Aberdeen chairman Dave Cormack gave us a glimpse into the finances of practically every club in Europe by explaining the financial predicament his club finds itself in. They expected £1m in match day income between now and the end of the season, as well as £5m season ticket money by June, summer merchandising income and hospitality income. Instead, they have practically zero income stretching out for an indeterminate number of months – quite possibly until August or September.
Monthly outgoings at Aberdeen are £1.2m, this month’s costs will consume nearly all the £1.5m they had in the bank at the start of the month. How they, and others, meet payroll April, May and June, is a challenge for the industry. Few clubs are as well run as Aberdeen, most will be in more serious peril.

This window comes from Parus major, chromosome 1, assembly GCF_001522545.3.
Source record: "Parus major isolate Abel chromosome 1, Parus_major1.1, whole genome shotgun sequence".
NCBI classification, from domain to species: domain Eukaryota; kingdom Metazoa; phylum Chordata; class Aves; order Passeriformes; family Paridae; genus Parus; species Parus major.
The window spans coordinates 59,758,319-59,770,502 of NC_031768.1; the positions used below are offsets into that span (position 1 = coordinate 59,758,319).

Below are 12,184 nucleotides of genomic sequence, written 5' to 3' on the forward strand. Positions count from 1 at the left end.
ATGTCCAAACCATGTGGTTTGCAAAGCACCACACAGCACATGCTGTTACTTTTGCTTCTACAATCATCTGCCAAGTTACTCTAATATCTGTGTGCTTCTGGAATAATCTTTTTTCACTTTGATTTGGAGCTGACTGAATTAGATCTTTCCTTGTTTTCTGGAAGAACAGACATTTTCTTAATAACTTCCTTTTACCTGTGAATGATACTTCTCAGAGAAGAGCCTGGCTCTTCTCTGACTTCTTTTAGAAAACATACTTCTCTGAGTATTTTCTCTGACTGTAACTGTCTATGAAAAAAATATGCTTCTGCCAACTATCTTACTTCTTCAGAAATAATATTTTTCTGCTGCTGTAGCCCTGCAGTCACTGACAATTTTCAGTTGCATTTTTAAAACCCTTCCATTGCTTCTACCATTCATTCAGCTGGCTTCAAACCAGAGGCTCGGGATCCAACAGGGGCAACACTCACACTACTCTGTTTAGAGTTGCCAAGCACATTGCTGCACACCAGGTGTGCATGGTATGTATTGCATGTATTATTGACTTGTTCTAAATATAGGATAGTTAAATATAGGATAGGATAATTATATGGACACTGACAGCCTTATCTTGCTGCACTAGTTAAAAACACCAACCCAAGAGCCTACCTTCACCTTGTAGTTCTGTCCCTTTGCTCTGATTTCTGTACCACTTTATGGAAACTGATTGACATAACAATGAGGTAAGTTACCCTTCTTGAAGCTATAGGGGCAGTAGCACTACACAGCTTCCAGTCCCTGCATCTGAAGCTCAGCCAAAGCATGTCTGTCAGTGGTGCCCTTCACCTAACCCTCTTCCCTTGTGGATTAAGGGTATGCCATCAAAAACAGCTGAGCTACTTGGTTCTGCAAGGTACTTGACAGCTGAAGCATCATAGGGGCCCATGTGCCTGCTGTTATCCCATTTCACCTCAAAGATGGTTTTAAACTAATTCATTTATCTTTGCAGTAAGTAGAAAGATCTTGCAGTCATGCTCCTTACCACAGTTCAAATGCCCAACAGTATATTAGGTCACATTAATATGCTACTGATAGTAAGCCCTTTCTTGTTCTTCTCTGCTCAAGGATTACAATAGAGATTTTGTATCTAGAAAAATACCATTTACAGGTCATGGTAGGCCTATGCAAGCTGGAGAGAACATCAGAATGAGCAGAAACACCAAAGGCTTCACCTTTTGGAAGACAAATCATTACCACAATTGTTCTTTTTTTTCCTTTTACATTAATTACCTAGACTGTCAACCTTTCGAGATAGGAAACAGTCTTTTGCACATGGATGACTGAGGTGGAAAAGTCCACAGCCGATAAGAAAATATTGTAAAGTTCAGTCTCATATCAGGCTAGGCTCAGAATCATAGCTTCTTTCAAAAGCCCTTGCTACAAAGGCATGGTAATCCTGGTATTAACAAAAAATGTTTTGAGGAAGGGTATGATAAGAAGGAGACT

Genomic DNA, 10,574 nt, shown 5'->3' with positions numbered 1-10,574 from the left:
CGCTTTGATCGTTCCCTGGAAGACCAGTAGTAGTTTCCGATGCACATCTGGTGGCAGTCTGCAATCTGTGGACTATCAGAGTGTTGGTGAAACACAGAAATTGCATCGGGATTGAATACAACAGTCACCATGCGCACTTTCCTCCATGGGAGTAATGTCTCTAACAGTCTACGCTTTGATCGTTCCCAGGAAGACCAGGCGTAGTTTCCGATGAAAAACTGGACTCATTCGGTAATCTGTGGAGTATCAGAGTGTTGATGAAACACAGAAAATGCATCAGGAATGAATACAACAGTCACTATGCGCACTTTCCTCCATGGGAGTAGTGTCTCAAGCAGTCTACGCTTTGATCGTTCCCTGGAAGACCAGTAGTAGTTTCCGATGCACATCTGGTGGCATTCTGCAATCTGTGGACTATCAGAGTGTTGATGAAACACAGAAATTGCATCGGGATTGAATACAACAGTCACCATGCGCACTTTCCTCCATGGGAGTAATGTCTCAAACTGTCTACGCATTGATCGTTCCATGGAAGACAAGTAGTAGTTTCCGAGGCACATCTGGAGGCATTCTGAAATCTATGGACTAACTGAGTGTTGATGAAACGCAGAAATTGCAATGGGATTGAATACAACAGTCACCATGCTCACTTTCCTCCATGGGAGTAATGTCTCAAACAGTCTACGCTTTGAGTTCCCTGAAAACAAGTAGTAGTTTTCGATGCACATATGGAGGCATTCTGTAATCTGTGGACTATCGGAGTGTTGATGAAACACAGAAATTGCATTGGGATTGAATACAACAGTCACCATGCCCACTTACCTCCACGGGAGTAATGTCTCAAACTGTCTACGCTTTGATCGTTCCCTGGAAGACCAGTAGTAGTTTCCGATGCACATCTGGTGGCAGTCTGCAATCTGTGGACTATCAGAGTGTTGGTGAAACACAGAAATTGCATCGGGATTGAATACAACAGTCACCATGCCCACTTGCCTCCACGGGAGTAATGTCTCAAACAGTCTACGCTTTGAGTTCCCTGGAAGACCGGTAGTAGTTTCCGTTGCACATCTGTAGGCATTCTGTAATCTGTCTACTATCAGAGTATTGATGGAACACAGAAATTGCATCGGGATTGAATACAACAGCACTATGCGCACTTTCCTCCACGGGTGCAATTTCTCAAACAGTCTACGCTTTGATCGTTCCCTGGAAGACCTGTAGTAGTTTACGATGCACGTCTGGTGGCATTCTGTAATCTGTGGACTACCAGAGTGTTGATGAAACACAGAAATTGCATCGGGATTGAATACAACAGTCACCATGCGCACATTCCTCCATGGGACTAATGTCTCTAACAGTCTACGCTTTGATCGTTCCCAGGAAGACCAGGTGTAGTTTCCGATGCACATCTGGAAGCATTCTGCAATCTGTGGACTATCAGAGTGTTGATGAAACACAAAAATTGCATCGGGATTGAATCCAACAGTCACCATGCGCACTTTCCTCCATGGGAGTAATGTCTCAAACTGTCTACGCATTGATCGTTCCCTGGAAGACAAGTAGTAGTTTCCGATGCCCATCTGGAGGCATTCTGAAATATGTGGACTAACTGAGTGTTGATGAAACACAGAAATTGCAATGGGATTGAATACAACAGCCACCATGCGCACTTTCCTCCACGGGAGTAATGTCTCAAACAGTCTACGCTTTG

This is not just a Scottish phenomenon; it will play out across Europe. The Championship in England is particularly vulnerable. Around the time of the collapse of ITV Digital, Brian Quinn spoke of the pack ice of European football-broadcasting homogeny showing signs of a break up. That financial crisis in English football passed when the Premier League stepped in to salve any sores.
It remains to be seen what, if any, issues afflict the Premier League. Ticket and merchandising sales are almost irrelevant to the business model in England’s’ top tier. There, it is all about the domestic and international TV deals. It cannot be emphasised enough, Premier League TV deals are absolutely critical to the entire pyramid of English football. If the contracted number of games broadcast for this season or next cannot be fulfilled, the drop in income would have serious consequences.
You and I have been debating structural change in football for too long to get excited about any of this. There is a better chance of things changing now than at any point in the last 18 years, but whatever change takes place will not necessarily involve Celtic. Still, we can ponder….